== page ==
United States District Court, D. Massachusetts
MEMORANDUM AND ORDER RE: REPORT AND RECOMMENDATION
REGARDING DEFENDANT’S MOTION TO DISMISS (DKT. NOS. 8
MICHAEL A. PONSOR U.S. DISTRICT JUDGE
Le’Keisha Brown (“Plaintiff”) has filed
this nine-count action against Defendant Springfield Police
Officer Aaron Butler (“Defendant”) alleging
violations of her civil rights. Defendant has moved to
dismiss for failure to state a claim. (Dkt. No. 8.)
motion was referred to Magistrate Judge Katherine A.
Robertson for Report and Recommendation
(“R&R”) pursuant to 28 U.S.C. §
636(b)(1)(B) and Fed. R. Civ. P. 72. On December 22, 2017,
Judge Robertson issued a 43-page report, meticulously laying
out the alleged facts, summarizing the applicable law, and
analyzing the merits of each of Defendant’s arguments.
She recommended that Defendant’s motion to dismiss be
allowed as to Counts II and VI, and denied as to the
remaining seven counts. (Dkt. No. 24.) On January 11, 2018,
Defendant filed a timely objection to the R&R. (Dkt. No.
de novo review, the court will adopt the R&R in
its entirety. Defendant’s motion to dismiss will
therefore be allowed as it pertains to Counts II and VI and
will otherwise be denied.
reviewing a motion to dismiss, as Judge Robertson noted, the
court must “accept as true all the well-pleaded facts
alleged in the complaint and draw all reasonable inferences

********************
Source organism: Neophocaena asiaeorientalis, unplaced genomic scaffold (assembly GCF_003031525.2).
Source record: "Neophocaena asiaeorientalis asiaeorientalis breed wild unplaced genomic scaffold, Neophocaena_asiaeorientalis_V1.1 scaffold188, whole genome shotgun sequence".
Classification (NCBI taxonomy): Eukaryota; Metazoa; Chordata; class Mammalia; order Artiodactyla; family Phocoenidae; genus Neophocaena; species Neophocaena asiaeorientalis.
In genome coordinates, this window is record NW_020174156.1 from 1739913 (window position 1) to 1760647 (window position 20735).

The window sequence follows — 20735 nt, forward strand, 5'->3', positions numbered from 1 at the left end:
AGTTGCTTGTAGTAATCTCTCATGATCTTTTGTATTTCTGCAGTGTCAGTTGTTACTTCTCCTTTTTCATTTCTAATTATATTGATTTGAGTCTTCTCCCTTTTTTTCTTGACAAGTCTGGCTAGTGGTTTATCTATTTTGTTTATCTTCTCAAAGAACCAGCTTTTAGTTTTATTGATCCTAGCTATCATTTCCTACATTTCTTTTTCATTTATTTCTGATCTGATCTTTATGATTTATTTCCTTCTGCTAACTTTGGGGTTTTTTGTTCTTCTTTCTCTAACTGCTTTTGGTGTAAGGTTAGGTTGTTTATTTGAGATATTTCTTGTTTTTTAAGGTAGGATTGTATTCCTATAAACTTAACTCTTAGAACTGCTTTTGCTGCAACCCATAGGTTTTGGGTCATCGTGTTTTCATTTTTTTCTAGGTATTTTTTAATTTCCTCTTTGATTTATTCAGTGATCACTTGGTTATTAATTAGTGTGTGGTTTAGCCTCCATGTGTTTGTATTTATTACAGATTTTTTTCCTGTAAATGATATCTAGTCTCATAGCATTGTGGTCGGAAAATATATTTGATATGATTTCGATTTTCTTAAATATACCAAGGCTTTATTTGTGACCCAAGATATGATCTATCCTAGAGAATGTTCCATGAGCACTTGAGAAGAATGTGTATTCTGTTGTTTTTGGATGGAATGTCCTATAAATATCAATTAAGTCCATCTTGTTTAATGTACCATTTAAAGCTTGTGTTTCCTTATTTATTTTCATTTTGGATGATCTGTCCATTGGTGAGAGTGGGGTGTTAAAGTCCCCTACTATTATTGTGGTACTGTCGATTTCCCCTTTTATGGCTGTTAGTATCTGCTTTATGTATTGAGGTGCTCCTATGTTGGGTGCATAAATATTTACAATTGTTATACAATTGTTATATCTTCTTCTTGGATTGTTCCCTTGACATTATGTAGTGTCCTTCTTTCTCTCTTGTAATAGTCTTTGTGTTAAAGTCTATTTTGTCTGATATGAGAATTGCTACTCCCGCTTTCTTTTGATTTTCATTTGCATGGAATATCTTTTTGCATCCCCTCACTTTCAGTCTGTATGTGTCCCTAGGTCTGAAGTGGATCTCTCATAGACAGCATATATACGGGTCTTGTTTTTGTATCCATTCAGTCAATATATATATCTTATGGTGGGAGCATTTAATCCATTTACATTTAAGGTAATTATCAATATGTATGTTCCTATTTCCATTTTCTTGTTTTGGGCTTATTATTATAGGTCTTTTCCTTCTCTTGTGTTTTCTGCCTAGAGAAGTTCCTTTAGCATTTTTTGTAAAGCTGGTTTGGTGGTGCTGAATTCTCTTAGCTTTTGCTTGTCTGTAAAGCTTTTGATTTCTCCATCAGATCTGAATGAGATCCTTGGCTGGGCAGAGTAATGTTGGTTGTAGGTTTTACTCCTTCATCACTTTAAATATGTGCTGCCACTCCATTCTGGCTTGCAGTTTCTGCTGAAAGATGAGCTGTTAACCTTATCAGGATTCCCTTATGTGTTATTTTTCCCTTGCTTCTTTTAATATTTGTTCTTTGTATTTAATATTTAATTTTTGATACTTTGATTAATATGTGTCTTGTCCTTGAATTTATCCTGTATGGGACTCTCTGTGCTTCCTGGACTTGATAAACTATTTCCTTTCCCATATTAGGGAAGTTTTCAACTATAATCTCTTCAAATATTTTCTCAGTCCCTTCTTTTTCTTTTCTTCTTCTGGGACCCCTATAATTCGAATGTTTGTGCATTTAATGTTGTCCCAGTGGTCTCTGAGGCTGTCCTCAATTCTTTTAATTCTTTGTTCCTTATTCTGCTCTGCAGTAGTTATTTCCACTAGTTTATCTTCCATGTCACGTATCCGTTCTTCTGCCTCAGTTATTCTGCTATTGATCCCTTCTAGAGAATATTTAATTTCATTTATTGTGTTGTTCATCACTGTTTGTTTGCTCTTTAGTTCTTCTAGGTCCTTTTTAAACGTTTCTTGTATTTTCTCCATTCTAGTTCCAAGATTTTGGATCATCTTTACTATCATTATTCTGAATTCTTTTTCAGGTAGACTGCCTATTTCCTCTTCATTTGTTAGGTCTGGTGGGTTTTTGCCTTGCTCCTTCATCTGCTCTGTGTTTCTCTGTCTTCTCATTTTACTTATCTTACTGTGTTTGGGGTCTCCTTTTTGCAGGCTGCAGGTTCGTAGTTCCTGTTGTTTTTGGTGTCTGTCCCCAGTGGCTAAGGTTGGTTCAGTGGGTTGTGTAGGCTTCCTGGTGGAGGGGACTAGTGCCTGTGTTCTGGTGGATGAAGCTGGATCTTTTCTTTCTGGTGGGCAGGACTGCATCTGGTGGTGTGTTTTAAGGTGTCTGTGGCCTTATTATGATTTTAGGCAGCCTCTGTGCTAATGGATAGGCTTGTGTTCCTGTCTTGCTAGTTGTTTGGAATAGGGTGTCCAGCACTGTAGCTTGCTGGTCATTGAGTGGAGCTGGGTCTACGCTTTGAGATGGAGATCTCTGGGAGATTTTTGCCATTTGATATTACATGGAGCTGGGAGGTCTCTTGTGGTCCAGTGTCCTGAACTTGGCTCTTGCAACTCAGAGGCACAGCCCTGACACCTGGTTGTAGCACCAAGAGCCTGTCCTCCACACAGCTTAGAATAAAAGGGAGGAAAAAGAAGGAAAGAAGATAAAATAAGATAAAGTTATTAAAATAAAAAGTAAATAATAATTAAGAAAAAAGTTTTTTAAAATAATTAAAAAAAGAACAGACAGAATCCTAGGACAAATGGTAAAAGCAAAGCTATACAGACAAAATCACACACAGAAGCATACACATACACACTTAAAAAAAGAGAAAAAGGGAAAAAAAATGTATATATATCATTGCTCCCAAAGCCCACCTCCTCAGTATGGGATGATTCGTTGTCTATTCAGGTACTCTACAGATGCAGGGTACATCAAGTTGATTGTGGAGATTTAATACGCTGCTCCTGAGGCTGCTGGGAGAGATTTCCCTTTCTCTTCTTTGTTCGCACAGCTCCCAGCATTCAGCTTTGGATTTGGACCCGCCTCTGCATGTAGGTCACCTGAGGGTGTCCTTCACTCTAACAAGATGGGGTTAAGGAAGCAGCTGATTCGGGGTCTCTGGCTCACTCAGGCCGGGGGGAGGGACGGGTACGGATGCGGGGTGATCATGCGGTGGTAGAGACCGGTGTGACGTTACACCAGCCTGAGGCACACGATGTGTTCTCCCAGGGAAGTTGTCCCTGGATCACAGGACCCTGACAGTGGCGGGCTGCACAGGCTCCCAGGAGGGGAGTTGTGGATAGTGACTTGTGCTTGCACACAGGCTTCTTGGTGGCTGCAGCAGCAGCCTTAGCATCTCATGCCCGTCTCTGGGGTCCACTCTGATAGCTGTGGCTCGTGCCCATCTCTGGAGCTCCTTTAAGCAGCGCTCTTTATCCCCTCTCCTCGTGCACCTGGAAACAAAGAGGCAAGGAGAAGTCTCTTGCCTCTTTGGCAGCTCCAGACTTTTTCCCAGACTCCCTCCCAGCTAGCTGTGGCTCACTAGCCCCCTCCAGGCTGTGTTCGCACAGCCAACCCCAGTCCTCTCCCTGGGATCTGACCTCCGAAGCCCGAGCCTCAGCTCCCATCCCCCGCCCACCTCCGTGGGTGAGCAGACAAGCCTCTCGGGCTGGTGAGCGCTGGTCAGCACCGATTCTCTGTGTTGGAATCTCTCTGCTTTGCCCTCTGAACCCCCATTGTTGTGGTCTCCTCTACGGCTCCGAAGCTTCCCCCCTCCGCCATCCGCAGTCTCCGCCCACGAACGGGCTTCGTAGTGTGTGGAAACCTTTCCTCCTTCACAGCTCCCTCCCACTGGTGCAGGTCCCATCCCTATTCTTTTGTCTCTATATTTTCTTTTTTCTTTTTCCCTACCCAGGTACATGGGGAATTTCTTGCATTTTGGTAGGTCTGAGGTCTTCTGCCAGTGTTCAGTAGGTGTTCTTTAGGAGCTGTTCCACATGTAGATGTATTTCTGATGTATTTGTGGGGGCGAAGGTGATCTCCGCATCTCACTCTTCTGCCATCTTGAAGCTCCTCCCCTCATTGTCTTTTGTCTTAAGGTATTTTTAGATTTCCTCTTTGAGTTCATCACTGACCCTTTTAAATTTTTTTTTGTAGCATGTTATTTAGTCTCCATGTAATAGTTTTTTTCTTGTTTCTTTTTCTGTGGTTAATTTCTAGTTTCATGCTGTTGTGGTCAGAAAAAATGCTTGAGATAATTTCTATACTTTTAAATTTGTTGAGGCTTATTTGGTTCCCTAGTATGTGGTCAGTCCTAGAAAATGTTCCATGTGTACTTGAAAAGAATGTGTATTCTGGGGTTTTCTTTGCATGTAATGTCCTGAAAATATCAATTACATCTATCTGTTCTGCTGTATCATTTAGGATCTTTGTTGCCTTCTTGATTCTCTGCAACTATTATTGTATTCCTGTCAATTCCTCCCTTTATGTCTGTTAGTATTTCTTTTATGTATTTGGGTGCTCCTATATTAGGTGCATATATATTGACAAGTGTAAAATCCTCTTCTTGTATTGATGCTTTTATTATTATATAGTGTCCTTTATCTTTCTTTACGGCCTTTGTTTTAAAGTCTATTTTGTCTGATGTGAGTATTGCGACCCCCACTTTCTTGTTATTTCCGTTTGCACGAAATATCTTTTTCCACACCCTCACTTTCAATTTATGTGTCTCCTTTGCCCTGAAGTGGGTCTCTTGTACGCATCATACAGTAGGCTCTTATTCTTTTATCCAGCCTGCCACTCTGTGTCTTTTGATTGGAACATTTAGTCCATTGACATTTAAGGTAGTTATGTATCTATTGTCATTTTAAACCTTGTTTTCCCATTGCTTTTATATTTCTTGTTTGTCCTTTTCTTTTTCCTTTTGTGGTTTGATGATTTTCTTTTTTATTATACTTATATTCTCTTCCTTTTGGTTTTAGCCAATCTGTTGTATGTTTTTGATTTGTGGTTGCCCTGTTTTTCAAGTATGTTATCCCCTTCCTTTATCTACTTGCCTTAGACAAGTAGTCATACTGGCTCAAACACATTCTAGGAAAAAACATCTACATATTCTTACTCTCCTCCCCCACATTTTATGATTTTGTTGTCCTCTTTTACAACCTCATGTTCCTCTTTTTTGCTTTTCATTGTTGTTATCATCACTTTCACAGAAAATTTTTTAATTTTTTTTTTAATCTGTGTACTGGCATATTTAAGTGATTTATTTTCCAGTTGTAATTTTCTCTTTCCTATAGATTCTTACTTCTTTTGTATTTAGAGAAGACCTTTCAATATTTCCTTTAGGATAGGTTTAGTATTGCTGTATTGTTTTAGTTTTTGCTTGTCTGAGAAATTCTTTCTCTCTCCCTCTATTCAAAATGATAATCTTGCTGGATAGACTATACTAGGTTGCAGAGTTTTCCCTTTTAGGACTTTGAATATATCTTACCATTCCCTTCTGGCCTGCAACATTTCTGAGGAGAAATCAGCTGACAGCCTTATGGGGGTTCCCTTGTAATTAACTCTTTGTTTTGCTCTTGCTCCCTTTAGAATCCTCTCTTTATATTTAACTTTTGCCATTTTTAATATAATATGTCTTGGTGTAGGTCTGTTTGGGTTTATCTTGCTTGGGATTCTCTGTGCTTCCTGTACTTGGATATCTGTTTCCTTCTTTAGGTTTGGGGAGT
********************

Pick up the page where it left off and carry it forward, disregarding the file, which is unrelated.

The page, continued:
therefrom in the pleader’s favor.” (Dkt. No. 24
at 5, citations omitted.) The question at this stage is
simple: does the complaint allege “a plausible
entitlement to relief”? Bell Atl. Corp. v.
Twombly, 127 S.Ct. 1955, 1967 (2007).
regard to the operative facts, it is not necessary to recite
them here; they are laid out, without significant objection,
in the R&R. (Dkt. No. 24 at 2-5.) A copy of the R&R
is appended to this memorandum as Exhibit 1. The central flaw
in all of Defendant’s objections is that, contrary to
the law applicable at this stage of the litigation,
Defendant’s arguments do not accept the facts as
pleaded, and they suggest inferences that, while possibly
convincing at trial (or perhaps at summary judgment), are not
permissible at this stage.
legal theories can be usefully addressed in three clusters:
claims related to false arrest and imprisonment (Counts I,
III, and IV); claims related to excessive force (Counts V and
VII), and claims related to the initiation of legal
proceedings (Counts VIII and IX). Plaintiff has not objected
to the dismissal of Counts II and VI, and they need not be
addressed substantively in this memorandum.
regard to the first grouping, at this early stage of the
lawsuit the facts outlined in Counts I, III, and IV are more
than sufficient to survive the motion to dismiss. A
reasonable jury, accepting the facts as currently alleged,
could conclude that Plaintiff was falsely arrested in
violation of her federal civil rights (Count I) and suffered
both a common law false arrest and false imprisonment (Counts
III and IV). Judge Robertson’s careful analysis makes
clear that, accepting the facts as alleged, a jury could
plausibly find that Plaintiff’s arrest could not be